The US Department of Justice (DOJ) isn’t letting up on its investigation into corruption in soccer.
Its latest indictment filed in US District Court in March was made public this week, alleging that bribes were accepted by top officials ahead of the votes that allocated Russia and Qatar as respective hosts of the 2018 and 2022 FIFA World Cups.
Both countries were granted host status in 2010 – Russia ahead of a bid from England and Qatar ahead of the US.
Qatari officials “strongly deny” the allegations, while Russia “categorically rejects” that bribes were accepted.
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“Despite years of false claims, evidence has never been produced to demonstrate that Qatar won the rights to host the FIFA World Cup 2022 unethically or by means that contravened FIFA’s strict bidding rules,” said a statement sent to CNN by Qatar’s Supreme Committee for Delivery & Legacy (SC), which oversees planning of the 2022 World Cup.
“The SC maintains that it strictly adhered to all rules and regulations for the 2018/2022 FIFA World Cup bidding process and any claim to the contrary is baseless and will be fiercely contested.”
Take a tour of the Qatar 2022 World Cup stadiums
Qatar has faced strong criticism since being awarded the right to host the World Cup, including for its human rights record and use of migrant workers to construct new stadiums. Qatari officials have consistently defended the country’s record on both issues.
Russian officials also deny the latest bribery claims.
“We have read media reports and we cannot understand what it is all about,” said presidential spokesman Dmitry Peskov according to Russian news agency TASS.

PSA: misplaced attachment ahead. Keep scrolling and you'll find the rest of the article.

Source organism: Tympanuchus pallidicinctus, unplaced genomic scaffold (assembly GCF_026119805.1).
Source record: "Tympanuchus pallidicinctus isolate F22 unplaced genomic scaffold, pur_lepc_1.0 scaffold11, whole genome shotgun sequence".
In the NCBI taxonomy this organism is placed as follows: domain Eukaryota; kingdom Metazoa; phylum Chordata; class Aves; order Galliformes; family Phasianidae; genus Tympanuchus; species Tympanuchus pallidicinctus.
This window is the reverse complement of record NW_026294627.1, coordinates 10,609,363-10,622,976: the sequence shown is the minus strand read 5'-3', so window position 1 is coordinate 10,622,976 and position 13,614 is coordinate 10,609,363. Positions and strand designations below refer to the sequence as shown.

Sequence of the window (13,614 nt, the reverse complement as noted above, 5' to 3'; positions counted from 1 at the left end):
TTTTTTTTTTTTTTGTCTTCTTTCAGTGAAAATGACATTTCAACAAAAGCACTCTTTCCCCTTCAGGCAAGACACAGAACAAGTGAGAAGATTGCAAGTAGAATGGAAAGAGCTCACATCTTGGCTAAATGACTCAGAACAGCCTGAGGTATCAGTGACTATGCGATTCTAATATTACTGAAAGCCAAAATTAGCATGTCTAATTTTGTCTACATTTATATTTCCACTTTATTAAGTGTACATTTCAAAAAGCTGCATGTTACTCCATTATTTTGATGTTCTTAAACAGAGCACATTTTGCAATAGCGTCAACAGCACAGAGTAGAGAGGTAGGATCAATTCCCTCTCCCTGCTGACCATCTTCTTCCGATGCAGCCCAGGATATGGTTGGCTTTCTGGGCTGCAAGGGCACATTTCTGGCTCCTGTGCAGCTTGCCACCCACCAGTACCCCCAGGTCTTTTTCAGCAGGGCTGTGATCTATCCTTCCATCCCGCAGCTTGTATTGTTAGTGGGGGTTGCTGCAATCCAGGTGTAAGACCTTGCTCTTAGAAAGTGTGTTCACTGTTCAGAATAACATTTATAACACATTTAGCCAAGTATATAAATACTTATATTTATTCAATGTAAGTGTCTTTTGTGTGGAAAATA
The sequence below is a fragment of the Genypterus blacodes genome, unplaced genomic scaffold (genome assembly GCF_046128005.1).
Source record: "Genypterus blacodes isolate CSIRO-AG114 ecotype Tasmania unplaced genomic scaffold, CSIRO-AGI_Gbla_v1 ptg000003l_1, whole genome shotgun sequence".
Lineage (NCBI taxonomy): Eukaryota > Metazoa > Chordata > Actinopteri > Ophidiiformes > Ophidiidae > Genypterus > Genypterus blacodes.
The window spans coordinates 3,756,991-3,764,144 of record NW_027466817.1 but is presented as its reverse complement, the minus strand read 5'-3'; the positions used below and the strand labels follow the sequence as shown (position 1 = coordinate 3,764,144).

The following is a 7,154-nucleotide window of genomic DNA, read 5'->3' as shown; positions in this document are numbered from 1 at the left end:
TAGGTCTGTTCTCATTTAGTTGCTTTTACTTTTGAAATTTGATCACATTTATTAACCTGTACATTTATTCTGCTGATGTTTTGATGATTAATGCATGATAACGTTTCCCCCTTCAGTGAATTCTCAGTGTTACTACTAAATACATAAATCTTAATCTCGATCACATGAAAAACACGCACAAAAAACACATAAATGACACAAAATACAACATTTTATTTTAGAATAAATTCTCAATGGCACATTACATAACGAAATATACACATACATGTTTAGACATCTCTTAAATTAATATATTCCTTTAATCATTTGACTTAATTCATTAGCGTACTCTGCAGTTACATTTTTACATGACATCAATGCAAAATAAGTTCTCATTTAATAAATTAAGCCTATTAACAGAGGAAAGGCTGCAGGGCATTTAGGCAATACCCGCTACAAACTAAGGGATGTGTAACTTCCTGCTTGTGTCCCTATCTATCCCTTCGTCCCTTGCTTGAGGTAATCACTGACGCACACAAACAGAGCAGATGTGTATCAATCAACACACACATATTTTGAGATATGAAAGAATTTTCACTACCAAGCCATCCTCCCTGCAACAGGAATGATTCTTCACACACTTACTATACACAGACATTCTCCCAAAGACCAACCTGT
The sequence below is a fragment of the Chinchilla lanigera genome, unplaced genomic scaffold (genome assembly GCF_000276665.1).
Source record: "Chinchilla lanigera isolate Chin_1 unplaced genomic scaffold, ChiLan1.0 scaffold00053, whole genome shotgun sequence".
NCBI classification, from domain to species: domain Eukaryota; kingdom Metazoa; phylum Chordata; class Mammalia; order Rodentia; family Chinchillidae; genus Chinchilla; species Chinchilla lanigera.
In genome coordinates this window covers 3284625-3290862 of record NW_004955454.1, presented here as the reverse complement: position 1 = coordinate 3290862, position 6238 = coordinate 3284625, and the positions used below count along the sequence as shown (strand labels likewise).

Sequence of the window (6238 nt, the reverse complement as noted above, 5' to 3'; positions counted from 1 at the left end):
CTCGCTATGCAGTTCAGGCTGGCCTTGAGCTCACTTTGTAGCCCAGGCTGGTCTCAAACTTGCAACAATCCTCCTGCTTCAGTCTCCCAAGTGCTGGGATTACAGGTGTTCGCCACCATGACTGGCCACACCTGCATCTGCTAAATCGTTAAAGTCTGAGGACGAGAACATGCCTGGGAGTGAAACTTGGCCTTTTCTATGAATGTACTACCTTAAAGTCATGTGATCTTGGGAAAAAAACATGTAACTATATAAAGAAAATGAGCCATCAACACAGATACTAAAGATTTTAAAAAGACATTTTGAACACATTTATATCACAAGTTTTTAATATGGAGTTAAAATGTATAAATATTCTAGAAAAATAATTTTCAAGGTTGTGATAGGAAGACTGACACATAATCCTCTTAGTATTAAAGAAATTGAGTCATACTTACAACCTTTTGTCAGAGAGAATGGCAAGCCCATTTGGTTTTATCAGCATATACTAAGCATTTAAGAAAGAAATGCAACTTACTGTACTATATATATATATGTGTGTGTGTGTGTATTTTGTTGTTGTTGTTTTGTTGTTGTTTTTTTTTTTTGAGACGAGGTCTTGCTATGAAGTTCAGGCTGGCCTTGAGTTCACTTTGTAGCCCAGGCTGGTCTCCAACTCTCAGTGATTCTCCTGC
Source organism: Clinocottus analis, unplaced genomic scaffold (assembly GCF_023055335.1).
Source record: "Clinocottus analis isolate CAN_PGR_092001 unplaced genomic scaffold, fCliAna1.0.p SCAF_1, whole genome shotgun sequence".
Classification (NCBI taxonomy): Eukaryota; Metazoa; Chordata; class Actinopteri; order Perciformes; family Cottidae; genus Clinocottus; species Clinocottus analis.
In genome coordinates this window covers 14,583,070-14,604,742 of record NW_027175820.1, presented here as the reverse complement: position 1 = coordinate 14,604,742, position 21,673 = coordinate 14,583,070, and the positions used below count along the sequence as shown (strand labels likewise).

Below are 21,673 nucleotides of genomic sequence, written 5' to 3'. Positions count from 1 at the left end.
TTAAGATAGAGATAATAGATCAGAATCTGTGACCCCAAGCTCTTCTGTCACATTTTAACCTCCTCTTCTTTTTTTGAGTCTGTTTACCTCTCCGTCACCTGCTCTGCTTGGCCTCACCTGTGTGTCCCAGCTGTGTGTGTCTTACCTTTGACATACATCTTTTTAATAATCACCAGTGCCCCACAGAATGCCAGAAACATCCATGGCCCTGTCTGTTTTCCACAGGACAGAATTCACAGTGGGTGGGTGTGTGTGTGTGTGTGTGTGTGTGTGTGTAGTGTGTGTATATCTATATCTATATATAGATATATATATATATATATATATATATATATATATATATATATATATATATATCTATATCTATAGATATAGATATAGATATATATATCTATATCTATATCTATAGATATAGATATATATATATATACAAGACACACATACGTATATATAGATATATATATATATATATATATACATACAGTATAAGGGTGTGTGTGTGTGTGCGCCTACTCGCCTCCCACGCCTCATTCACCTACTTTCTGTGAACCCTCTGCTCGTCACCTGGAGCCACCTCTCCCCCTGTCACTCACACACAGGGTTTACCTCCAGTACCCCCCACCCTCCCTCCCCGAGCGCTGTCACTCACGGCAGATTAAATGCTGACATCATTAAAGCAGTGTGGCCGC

“Russia was granted the right to host the world championship on an absolutely legal basis and it has nothing to do with some kind of bribery, which we categorically reject.”
The DOJ’s long-standing probe into corruption within the sport saw 16 FIFA officials face criminal charges in 2015, which included racketeering, money laundering and wire fraud.
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A statement from FIFA said it “supports all investigations into alleged acts of criminal wrongdoing regarding either domestic or international football competitions and will continue to provide full cooperation to law enforcement officials investigating such matters.
“FIFA is closely following these investigations and all related developments in the legal processes ongoing in the United States and other parts of the world.
“It is important to point out that FIFA has itself been accorded victim status in the US criminal proceedings and senior FIFA officials are in regular contact with the US Department of Justice.
“Following the latest indictment, FIFA will ask the DOJ for further information on these matters.
“The FIFA Ethics Committee has already imposed sanctions, including life bans, on football officials mentioned in this process. So far as FIFA is concerned, should any acts of criminal wrongdoing by football officials be established, the individuals in question should be subject to penal sanctions.”